So what handling agents does MAN still have nowadays?
Swissport
Menzies
DNATA
Do they have DHL?
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Old 23rd Dec 2021, 17:32
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I believe DHL handle easyJet.
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Old 23rd Dec 2021, 20:08
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Originally Posted by Skipness One Foxtrot View Post
Great points brian_dromey
So what handling agents does MAN still have nowadays?
Swissport
Menzies
DNATA
Do they have DHL?
You can add Stobart (Esken) to that list. Jet2 and FedEx self handle.
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Old 27th Dec 2021, 09:36
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Was there a problem at Manchester last night?

LS250 wanted to divert in but ended up in Glasgow.
They self handle so presume a company decision rather than one imposed by MAG
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Old 27th Dec 2021, 10:51
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Originally Posted by Navpi View Post
Was there a problem at Manchester last night?

LS250 wanted to divert in but ended up in Glasgow.
They self handle so presume a company decision rather than one imposed by MAG
MAN has a familiar "no diversions except emergencies" notam out which I assume overrides whether the handler is prepared to take diversions or not. Jet2 used EDI & NCL as alternates last evening too.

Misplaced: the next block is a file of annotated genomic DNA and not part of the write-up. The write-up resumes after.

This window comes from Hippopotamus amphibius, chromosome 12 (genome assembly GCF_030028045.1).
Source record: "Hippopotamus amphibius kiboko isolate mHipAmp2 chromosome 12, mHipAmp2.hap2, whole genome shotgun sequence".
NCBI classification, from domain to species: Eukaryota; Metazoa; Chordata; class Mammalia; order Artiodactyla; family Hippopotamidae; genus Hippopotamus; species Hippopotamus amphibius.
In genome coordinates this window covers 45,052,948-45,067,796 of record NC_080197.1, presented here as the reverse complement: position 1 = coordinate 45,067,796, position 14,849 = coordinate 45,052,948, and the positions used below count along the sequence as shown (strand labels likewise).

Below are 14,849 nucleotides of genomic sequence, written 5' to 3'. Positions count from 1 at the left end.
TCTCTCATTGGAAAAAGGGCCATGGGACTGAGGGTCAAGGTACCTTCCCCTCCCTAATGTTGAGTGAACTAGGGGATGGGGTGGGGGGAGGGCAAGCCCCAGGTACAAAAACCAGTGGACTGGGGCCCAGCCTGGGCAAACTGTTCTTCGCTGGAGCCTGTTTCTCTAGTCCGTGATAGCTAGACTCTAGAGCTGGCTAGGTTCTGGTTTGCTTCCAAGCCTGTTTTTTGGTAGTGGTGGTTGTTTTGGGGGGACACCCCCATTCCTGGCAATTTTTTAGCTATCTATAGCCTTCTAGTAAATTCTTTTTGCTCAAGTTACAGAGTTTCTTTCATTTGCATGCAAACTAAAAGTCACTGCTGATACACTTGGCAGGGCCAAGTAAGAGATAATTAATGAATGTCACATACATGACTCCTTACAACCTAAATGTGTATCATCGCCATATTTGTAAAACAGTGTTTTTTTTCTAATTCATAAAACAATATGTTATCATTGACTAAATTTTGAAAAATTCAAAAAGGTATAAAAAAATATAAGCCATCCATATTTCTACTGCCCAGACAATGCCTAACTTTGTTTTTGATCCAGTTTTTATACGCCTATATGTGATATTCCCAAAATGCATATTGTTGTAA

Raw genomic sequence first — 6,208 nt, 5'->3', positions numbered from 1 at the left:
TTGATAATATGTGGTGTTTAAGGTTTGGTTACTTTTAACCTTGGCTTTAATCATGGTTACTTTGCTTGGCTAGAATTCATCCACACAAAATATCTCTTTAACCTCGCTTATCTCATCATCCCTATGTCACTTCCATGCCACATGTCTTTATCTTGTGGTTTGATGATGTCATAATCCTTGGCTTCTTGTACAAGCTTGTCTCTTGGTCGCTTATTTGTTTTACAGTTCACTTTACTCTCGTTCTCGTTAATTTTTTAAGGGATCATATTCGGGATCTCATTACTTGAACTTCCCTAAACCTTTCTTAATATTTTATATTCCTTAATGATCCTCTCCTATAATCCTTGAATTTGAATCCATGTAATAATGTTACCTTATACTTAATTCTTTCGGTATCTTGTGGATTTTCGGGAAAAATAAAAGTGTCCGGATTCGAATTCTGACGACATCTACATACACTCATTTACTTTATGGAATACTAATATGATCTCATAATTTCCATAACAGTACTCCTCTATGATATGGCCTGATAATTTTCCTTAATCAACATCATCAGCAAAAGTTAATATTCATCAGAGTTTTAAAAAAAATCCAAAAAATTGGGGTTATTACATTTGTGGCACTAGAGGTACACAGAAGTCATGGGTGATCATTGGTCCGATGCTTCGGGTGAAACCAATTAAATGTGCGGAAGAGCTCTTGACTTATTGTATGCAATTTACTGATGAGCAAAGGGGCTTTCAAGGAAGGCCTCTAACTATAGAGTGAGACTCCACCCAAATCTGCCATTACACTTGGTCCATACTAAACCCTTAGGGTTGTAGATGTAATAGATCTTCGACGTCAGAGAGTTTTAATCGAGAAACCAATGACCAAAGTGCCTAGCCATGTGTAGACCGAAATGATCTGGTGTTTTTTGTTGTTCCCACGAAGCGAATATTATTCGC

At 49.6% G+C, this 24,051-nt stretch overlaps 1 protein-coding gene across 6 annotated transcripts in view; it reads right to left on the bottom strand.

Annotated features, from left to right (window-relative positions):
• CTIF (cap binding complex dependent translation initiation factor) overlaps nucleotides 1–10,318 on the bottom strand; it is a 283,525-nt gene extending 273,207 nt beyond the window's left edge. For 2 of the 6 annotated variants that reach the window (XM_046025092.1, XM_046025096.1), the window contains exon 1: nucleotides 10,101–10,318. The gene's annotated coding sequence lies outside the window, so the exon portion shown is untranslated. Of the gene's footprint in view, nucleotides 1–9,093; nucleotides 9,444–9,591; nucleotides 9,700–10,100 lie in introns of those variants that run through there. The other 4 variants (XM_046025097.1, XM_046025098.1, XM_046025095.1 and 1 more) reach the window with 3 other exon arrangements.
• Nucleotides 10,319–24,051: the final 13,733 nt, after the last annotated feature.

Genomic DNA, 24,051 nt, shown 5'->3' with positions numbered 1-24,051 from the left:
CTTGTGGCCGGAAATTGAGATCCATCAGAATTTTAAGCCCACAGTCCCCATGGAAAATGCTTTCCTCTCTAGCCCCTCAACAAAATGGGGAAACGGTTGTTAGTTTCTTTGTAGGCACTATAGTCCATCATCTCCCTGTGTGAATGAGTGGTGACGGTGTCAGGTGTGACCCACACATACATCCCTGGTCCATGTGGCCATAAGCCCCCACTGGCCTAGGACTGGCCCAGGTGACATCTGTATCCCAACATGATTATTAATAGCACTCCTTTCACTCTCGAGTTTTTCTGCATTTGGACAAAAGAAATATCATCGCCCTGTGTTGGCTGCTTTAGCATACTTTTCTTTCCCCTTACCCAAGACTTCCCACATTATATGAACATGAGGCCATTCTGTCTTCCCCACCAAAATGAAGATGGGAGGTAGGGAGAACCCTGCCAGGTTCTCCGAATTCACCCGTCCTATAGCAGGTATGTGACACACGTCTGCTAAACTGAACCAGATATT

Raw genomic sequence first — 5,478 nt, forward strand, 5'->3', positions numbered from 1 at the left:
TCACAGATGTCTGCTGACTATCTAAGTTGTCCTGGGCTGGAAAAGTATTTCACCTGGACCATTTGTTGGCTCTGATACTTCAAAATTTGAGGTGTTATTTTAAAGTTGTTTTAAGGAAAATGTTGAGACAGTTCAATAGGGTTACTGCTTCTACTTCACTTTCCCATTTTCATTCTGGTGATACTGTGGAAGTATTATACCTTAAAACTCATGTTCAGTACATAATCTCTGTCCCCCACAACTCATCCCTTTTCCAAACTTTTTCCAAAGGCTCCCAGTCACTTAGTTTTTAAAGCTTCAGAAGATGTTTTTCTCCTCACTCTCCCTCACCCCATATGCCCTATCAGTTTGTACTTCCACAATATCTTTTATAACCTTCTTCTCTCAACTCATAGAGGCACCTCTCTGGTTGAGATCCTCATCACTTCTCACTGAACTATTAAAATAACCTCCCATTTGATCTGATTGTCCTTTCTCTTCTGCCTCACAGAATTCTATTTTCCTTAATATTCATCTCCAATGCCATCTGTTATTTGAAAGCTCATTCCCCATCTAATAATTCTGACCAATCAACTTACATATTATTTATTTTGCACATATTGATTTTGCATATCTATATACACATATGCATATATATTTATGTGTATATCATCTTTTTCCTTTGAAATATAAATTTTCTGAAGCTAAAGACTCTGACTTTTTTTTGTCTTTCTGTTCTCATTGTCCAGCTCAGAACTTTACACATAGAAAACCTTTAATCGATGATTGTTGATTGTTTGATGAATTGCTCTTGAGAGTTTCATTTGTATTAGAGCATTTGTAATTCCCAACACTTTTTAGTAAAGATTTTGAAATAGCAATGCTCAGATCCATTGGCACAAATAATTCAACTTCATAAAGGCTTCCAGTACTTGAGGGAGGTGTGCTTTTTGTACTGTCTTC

According to another forum, a Ryanair from DUB diverting from LBA this morning was refused at LPL & BHX as well as MAN.
I think the MAN notam applied from 21 Dec. until 1 Jan. and of course it could be reissued then.

Edit: Just to add that apparently a RYR positioning from MAN to LBA was even refused a return to MAN when he couldn't get into LBA, and went to LPL.
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Old 27th Dec 2021, 12:47
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If the handlers are willing what's the reason for the refusal? ATC are there anyway, airfield ops shouldn't reallly be required, so genuine question, what's the pain point? Previously it was lack of stands, they're not maxxed out so far as I know?
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Old 27th Dec 2021, 13:37
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All of the handling agents, ground staff and security are at breaking point. Especially in the middle of what is effectively a four day Bank Holiday. No one wants to give up their free time to be treated like garbage by employers who are cutting terms & conditions and pay.
It's pay back time.